Amos Yong at the Missio Alliance talked today about “the phenemonology of interruption” in Pentecost. Interruption is how God expresses His sovereignty. Humanity muddles along in our reality that we can’t imagine being any other way, and events happen that do not fit “the way things are.” Our paradigms are shattered, and we are forced to grapple with the terror that Somebody greater than the projected Geist of our civilization has tinkered with us. Pentecost is the eternal event of the Spirit’s interruption. The opposite of Pentecost is ideology, the stasis of homogenized idolatrous “truth” that tries to substitute itself for God, what Slavoj Zizek calls “the big Other” and what Christians with a perspicuous (idolatrous) account of Biblical truth would call the “owner’s manual.”
I witnessed a conversation on facebook last night where one of these young, restless, well informed Christian guys was being a mansplaining stereotype of himself. There is a particular form of Christian thought that causes people (usually men because of how we’re wired but occasionally women) to think they’re experts in the faith after maybe a couple of years of serious Bible study. Their expertise then gives them the duty to “mansplain” Christianity, e.g. do things like ask patronizing, predictable rhetorical questions of complete strangers in social media in order to help them become experts in Christianity too. This morning while taking a bath, I thought of five C’s that characterize Christian mansplanation: clarity, conclusiveness, conformity, commodity, and control. Continue reading
After witnessing several exchanges here and here and here regarding blogosphere dramas around Phyllis Tickle and Mark Driscoll and trying to process a convicting conversation with an honest friend, I thought I would wrestle through what I’m going to call the distinction between critique and dismissal. Because of the gotcha atmosphere that predominates our information age, we often critique in order to dismiss and feel dismissed whenever we are critiqued by others. What would it look like to critique and receive critique non-dismissively? Continue reading
Eastern Orthodox priest Father Thomas Hopko has a featured podcast on Ancient Faith Radio that I have recently started listening to. Recently he triggered quite a bit of controversy for a commentary about a visit he made to Wheaton College in which he talked about why Eastern Orthodoxy cannot endorse evangelical Christianity as being orthodox. It was very interesting to process the very different criteria by which Hopko defines orthodoxy. I would like to review several of the points he made and then offer how I would chart out a possible ecumenical relationship between evangelicalism and Orthodoxy. I think that the apostolic succession and traditioned ground of Orthodoxy is what a true conservatism looks like; the problem with the sola scriptura priesthood of the believer in evangelicalism occurs when we farcically try to make a conservatism out of what is inherently progressive. A progressive evangelicalism can relate to the genuinely conservative Orthodoxy the way that a saxophone relates to the steady bass-line of a jazz improvisational piece. Continue reading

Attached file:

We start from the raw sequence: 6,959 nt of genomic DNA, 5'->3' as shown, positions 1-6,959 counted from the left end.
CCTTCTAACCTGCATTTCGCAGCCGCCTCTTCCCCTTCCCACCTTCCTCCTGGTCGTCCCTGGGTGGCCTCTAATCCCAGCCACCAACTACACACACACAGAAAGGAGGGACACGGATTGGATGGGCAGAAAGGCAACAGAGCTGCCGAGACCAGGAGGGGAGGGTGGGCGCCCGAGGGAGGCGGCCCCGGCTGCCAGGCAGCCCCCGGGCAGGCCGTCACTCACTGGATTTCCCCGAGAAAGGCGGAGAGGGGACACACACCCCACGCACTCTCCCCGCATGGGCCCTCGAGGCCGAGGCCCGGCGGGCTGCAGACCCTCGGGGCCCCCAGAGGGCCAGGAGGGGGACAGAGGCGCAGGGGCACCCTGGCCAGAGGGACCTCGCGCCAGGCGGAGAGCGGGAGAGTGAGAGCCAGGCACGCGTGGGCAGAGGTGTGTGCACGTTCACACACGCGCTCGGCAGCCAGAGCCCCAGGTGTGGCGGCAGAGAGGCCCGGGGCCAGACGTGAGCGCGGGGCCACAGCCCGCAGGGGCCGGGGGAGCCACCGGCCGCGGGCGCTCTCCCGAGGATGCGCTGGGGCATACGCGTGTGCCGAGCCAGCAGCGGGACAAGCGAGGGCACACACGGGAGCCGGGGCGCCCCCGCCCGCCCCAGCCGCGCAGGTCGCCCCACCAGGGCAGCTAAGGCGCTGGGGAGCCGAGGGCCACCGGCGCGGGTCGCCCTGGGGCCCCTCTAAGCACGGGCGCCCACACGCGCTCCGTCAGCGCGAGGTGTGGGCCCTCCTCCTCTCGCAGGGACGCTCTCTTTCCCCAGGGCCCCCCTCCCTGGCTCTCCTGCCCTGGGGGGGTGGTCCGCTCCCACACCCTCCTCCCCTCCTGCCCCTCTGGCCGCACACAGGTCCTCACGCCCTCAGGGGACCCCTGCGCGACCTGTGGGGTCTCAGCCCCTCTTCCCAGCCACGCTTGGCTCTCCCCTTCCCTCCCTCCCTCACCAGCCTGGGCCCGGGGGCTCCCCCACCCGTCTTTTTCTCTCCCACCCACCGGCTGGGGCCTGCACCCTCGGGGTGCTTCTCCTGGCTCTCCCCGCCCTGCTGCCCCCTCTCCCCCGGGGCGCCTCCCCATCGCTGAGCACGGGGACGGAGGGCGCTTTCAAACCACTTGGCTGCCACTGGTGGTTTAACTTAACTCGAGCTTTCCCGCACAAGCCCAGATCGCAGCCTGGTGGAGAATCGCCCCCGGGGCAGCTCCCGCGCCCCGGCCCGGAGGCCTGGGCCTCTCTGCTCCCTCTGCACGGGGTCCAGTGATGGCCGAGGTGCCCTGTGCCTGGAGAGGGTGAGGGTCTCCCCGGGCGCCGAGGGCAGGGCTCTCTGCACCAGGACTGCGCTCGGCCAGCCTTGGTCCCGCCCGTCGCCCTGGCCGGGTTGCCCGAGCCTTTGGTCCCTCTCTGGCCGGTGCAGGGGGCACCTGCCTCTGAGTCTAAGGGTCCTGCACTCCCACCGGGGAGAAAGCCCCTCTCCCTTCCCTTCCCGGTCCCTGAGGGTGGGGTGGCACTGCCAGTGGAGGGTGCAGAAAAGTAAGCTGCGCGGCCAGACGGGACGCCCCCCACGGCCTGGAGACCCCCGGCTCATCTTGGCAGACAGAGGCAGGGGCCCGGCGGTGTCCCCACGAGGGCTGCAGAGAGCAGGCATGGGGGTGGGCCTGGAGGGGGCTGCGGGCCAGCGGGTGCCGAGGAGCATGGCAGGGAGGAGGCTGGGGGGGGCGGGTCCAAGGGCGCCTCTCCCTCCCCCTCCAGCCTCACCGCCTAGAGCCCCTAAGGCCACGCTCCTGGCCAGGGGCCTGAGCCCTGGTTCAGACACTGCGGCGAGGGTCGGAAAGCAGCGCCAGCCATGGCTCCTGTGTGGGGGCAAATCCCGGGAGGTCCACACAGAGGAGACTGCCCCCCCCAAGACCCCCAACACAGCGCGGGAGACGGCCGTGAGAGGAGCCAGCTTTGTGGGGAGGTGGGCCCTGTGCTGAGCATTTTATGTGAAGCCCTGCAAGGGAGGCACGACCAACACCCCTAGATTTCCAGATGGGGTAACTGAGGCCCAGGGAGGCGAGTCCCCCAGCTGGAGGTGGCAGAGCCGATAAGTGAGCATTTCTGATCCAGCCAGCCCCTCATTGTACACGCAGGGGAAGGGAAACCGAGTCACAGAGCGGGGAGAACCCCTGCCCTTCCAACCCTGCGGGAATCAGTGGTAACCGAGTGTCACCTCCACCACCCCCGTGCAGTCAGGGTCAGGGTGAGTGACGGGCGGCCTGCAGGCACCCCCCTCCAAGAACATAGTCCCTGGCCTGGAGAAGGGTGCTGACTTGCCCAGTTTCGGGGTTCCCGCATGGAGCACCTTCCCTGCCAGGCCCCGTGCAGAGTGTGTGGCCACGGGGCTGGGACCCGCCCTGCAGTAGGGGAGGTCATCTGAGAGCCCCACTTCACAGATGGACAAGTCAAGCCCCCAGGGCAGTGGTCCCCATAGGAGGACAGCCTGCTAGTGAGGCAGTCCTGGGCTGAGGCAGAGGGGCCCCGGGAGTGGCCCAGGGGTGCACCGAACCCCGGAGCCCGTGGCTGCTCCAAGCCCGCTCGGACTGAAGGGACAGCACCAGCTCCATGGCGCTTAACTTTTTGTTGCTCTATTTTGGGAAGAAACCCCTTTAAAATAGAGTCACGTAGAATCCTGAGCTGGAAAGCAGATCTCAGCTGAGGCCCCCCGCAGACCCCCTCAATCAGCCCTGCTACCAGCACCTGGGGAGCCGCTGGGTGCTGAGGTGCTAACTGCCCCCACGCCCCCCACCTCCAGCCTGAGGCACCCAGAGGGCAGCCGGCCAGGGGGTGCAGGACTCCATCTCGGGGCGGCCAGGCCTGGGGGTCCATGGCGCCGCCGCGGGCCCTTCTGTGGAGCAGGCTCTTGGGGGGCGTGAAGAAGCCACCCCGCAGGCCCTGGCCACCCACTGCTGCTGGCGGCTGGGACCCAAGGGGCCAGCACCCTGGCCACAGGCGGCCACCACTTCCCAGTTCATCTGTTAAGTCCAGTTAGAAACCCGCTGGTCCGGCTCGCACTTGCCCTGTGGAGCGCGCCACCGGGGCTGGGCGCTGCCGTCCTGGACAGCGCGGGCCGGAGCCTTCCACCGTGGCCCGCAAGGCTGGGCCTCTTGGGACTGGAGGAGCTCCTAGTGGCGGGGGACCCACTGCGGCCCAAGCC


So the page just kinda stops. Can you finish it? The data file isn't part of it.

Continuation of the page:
I have been reading off and on through Catholic theologian Henri de Lubac’s Paradoxes of Faith for the past few weeks. It’s structured in a really unique way. It has chapters, but each chapter is basically a collection of 30 or so eclectic thoughts on a theme ranging from one sentence long to about one and a half pages. It’s a great thing to read when you’re somewhere you can’t concentrate super-hard to follow an intricate trajectory of thought for 100 pages or something. So I highly recommend it. This time I’m probably going to try to quote De Lubac more and do less commentary because he says so many thought-provoking things that desperately need to be heard in the church today. De Lubac was actually a huge influence on Pope Benedict (which honestly I find a little hard to believe because he’s so feisty). Continue reading
Is God’s goal for humanity communion or correctness? The way you answer that question will determine your understanding of atonement, orthodoxy, holiness, Biblical interpretation, and just about every other major issue within Christian thought. Does Jesus’ cross serves the purpose of imputing perfect correctness to imperfect people or creating peace and reconciliation between otherwise irreconcilable people? That is the distinction. For the purpose of this piece, I want to define correctness very specifically as a way of thinking about behavior and opinions in which there is one right answer and the goal is absolute uniformity. Righteousness is different from correctness; its absolute would be perfect love for God and neighbor which would not necessarily result in identical decisions being made in the same circumstances but a perfect disposition for making these decisions. I believe that a certain threshold of correctness is important for the sake of establishing communion between God’s people, but if correctness means chasing after an elusive goal of absolute ideological conformity, then it is a source of schism in the body of Christ and as such a heretical pursuit.
I’m sitting in the Basilica of the Shrine of the Immaculate Conception in Washington, DC. For the past couple of weeks, I have gone to the Monday noon mass. It’s been a deep spiritual struggle each week to decide whether or not to go forward for Eucharist, but I think God wanted me to do it. Each time I have been terrified to get “caught” as a Protestant infiltrator. But that fear has been overridden by a longing to be part of Christ’s true body, the one true church. So now that mass is over, against this backdrop of feeling like a filthy Samaritan completely unworthy of God’s mercy, I just read Glenn Beck’s declaration, “We are all Catholics now.” I’m not sure that anything more sacrilegious could possibly be said. Continue reading